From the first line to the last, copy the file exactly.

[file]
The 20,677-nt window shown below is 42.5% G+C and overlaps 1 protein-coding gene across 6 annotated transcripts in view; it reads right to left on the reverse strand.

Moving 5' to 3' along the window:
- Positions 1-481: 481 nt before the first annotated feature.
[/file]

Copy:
The 20,677-nt window shown below is 42.5% G+C and overlaps 1 protein-coding gene across 6 annotated transcripts in view; it reads right to left on the reverse strand.

Moving 5' to 3' along the window:
- Positions 1-481: 481 nt before the first annotated feature.